17 October 2008

Will the political class get the message?

In 2004, Canadians elected a minority government. In 2006, we elected another one. A perceptive observer might conclude we were sending the political class a message. We didn't trust any of the parties to govern us alone; we wanted them to work together. The message was reinforced by poll after poll after poll. The politicians, particularly Prime Minister Harper who acted seemingly on a whim, did not give a damn what Canadians wanted and called yet another election. So we have had to send the message again. That's three times now, quite aside from the polls. Politicians are by and large intelligent people. Surely after being sent the same $300-million message in a row, it will sink in.

I know it won't be easy. Political parties are all about power and they hate sharing it. And the political class thrives on campaigning. But dammit, the people want them to co-operate and the whole point of democracy is serving the people ... isn't it?

It's not as if minority governments can't work. Lester Pearson never had a majority in his entire time as prime minister, yet he presided over the most productive parliaments we have ever had. They brought in Medicare, the Canada Pension Plan, the Auto Pact and a new flag. They instituted the 40-hour work week, two weeks vacation time and a new minimum wage. Pearson established the world's first race-free immigration system. He set up royal commissions on the status of women and on bilingualism that contributed to legal equality for women and introduced official bilingualism (not bad for a unilingual prime minister). He also, no small matter, resisted American pressure to participate in the Vietnam War.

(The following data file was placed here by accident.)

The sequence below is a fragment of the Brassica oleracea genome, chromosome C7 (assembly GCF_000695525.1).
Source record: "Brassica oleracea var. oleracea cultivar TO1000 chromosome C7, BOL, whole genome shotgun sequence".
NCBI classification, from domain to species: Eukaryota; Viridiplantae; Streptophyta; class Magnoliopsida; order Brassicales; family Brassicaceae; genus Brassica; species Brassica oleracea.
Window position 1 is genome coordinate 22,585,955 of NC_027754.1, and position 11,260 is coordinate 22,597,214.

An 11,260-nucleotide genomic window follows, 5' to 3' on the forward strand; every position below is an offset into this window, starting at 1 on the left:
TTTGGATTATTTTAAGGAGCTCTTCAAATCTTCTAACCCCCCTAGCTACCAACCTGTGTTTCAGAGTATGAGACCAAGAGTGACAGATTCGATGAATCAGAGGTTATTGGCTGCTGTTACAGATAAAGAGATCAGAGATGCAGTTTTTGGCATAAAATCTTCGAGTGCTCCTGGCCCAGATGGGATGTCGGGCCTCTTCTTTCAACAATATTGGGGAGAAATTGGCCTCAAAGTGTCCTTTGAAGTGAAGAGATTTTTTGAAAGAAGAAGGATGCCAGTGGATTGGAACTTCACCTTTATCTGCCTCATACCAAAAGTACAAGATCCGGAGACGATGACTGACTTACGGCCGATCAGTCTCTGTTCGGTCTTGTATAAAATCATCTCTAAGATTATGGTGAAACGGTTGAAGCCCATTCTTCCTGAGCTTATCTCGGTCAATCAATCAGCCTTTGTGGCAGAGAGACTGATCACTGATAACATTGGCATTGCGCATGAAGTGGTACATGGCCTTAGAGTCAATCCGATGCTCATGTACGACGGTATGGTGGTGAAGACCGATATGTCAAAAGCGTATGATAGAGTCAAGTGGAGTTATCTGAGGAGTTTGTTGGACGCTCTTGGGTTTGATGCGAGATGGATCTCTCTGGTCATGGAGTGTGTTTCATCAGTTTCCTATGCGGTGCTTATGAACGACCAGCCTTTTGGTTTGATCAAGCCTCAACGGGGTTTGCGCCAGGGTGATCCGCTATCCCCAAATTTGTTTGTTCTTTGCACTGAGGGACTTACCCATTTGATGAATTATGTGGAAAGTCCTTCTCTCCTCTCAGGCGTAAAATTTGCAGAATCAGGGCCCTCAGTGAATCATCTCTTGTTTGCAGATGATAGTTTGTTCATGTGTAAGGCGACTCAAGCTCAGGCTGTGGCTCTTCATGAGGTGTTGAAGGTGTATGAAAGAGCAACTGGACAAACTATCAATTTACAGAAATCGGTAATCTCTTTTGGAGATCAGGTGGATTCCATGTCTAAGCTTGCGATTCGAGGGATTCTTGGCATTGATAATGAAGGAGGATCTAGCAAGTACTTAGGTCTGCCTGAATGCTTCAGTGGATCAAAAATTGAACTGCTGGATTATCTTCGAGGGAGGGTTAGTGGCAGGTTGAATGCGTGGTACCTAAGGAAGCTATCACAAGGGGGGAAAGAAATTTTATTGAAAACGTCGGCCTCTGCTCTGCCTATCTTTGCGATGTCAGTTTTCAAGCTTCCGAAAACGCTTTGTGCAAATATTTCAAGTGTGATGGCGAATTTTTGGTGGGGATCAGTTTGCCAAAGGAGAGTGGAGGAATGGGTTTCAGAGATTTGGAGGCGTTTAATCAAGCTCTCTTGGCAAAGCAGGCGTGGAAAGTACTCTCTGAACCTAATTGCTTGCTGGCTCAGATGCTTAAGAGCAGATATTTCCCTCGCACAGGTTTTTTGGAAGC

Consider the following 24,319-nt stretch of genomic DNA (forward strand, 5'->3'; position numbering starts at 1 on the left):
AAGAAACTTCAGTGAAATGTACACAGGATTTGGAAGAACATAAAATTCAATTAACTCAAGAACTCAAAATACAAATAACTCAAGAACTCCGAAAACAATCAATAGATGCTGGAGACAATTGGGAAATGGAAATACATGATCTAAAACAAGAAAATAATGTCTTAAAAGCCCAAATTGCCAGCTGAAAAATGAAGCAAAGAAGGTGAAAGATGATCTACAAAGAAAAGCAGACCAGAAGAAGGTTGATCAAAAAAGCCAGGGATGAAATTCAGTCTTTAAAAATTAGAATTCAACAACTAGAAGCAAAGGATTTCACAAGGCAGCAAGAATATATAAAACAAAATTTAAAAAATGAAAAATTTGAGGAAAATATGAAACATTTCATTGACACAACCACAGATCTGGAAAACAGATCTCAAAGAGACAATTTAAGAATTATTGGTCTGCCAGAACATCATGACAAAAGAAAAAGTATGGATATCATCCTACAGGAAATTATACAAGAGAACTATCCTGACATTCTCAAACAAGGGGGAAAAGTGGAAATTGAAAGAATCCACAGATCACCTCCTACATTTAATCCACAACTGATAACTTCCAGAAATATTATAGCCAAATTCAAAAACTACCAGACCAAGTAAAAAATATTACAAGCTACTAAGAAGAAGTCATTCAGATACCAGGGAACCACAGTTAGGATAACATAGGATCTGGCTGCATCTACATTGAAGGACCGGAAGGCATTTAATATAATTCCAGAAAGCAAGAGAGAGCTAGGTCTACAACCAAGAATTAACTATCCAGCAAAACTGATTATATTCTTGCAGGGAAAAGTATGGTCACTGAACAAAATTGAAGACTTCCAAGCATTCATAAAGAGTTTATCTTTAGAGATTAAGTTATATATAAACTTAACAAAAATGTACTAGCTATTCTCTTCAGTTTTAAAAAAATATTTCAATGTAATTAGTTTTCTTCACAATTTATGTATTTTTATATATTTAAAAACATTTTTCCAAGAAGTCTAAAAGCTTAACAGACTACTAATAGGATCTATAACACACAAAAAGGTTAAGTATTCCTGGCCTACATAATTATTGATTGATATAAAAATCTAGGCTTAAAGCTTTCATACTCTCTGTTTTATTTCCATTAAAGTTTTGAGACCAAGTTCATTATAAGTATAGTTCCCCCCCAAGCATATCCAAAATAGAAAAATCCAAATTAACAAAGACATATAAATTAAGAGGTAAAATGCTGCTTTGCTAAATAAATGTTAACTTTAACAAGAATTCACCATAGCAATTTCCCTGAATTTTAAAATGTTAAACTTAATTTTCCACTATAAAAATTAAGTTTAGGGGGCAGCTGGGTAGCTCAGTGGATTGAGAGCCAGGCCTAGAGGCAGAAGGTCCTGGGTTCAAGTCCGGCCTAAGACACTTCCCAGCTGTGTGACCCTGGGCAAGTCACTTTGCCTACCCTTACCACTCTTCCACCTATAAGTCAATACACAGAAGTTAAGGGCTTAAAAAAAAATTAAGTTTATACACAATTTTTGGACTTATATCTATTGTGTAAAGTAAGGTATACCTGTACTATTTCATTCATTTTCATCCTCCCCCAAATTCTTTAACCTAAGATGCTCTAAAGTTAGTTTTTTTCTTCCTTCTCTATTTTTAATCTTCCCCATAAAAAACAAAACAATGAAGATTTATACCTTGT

Pearson was a diplomat and diplomacy is exactly what's required to make a minority government work. Harper unfortunately is not, but, if as The Globe and Mail insists, he is growing into the job, then here is the challenge for further growth.

The beauty of a minority government is that it involves most Canadians in making their laws. This is a far more democratic beast than one in which only 40 per cent are involved, as is commonly the case in this country. At least Canadians seem to think so at this point in our history. The people have spoken (and spoken, and spoken) and should be heard. Will the politicians listen?

1 comment:

  1. And Pearson was PM from 1963 until 1968. You forgot to mention a very important fact in why this liberal govt moved so much progressive legislation in a minority situation. And it had to do with the Canadian who won the "CBC's Greatest Canadian" competition - Tommy Douglas.
    Pierson got support for his minority government in the House of Commons from the New Democratic Party, led by Tommy Douglas.